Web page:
Left, centre section in its jig. On the right, the three main portions of a wing being assembled.
The bomb cage (right) is built as a complete unit in a swivelling jig. On the left, outer wing portion units. Note that the skin covering already has its proper camber.
The fuselage, although of girder construction, is also built in several units. The upper picture shows two, with their front gun turrets carried on metal-covered structures. On the lower picture is the mounting and cowling of one of the Bristol Pegasus engines on the wing leading edge.
Details of the construction of the wing centre section. The lower diagram shows the constructional ''scheme.''
Details of outer wing portion, showing how sheet-metal nose covering is built as two complete units, afterwards attached to single girder spar. Note the ingenious leading edge joint.
The ingenious tail construction. Top and bottom coverings are first attached to the tailplane ribs; then the "box" is completed by riveting-on the front and rear channels, and finally the leading edge unit is attached.
One and two: The latest single-seater Tipsy (nearest camera) alongside the new two-seater.
Expanded for two, the Tipsy has lost none of its good looks.
One and two: The latest single-seater Tipsy (nearest camera) alongside the new two-seater.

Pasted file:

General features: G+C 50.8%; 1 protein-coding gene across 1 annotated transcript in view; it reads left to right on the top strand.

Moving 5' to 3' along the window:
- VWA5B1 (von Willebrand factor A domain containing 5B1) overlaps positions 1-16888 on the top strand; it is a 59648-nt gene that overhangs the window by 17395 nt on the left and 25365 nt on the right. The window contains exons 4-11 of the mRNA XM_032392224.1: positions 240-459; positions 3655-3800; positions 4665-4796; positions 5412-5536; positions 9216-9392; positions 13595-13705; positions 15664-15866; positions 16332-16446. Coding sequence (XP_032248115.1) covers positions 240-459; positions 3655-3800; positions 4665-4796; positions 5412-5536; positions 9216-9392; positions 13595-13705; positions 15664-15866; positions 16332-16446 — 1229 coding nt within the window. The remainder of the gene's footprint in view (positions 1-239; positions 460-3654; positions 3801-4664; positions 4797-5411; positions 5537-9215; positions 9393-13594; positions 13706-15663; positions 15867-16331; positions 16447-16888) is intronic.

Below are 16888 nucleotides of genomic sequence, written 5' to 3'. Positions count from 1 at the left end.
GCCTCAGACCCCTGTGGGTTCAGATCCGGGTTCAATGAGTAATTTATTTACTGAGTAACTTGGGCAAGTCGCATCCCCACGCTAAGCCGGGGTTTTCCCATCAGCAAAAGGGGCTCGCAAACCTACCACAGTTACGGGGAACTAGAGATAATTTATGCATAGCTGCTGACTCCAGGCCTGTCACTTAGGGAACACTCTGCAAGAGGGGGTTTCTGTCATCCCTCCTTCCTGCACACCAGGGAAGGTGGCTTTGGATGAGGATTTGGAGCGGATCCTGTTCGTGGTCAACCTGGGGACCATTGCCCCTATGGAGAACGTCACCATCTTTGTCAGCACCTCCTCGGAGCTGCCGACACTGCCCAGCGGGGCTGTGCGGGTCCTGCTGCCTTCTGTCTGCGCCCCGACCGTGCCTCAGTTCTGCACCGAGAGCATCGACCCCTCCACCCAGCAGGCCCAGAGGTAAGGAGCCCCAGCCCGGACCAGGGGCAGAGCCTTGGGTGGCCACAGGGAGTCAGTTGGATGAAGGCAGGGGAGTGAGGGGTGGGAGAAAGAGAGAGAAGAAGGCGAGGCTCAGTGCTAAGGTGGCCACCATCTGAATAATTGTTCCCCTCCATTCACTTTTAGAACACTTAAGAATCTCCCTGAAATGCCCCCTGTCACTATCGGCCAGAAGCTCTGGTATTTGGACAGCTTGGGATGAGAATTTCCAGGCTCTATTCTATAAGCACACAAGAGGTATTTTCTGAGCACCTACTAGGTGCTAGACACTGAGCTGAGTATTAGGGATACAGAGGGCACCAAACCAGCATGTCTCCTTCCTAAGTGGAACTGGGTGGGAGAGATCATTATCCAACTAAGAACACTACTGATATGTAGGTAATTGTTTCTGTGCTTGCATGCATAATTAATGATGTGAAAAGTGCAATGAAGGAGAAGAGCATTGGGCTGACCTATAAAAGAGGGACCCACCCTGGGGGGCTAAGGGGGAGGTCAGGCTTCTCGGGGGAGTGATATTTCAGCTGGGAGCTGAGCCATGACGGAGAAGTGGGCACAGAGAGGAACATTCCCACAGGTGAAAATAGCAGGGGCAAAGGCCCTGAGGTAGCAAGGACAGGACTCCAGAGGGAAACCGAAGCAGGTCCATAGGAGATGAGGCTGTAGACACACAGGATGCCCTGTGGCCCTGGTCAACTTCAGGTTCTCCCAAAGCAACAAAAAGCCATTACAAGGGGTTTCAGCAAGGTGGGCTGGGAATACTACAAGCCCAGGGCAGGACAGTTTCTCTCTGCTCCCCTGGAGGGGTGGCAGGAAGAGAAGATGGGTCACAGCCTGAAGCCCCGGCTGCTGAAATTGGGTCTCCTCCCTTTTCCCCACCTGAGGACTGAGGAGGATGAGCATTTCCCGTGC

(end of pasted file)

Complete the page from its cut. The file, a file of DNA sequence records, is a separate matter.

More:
The two-seater Tipsy in action
Thanks very largely to the Avro concern the R.A.F. has always had first-class trainers. Tutors are seen here rehearsing inverted flying for an R.A.F. display.
The Bristol 138 reached 50,000 ft. in 1936.
BETWEEN CLOUD AND CROWD: Tiger Moths from the Reid and Sigrist School at Desford manoeuvre at the Leicester Coronation Air Display.
Flying to Brussels with Her Majesty the Queen (then the Duchess of York) in the imperial Airways' liner Draco in 1935.
Mr. Lindsay Everard, M.P. (facing camera), snapped with friends during the Austrian Tour. He participated in his D.H. Dragonfly, flown by Fit. Lt. A. Hole.
The D.R Albatross is Capt. G. de Havilland's latest design.
The prototype ready for its first flight on May 20, 1937.
Watched by the majority of the D.H. employees, the Albatross is taxied in by Mr. Waight after its third test flight. Some idea of its exceptionally clean lines may be gathered from the flying picture above.
7.15 a.m.: Discussions after the very first flight. In the main group, from left to right, are Mr. R. G. Waight (pilot), Mr. A. E. Hagg (designer), Mr. F. E. N. St. Barbe (business manager), Major F. B. Halford (engines) - the last two almost out of sight behind Mr. G. de Havilland, Junr. - and Capt. Geoffrey de Havilland. Standing modestly to the left is Mr. G. D. Tucker, who assisted Mr. Waight during the preliminary trials.
MORE HANWORTH HOSPITALITY: General Aircraft Ltd., last week entertained 160 Canadian public schoolboys who are visiting Britain under the auspices of the National Council of Education of Canada. Following the fraternal Hanworth custom the party was also taken to call on Autogiro's, Kronfeld's, B.A., London Air Park Flying Club and Flying Training Ltd. Joy-rides provided the ultimate rapture.
"DIVINE WIND'S" crew see something of British aviation: Messrs. Iinuma and Tsukagoshi, famed for their 100-hour flight from Tokio, recently enjoyed the hospitality of that section of the Industry which centres on Hanworth. They are seen off for a trip with Mr. R. Somerset in a Monospar. They were also introduced - by Mr. R. A. C. Brie - to rotating wings.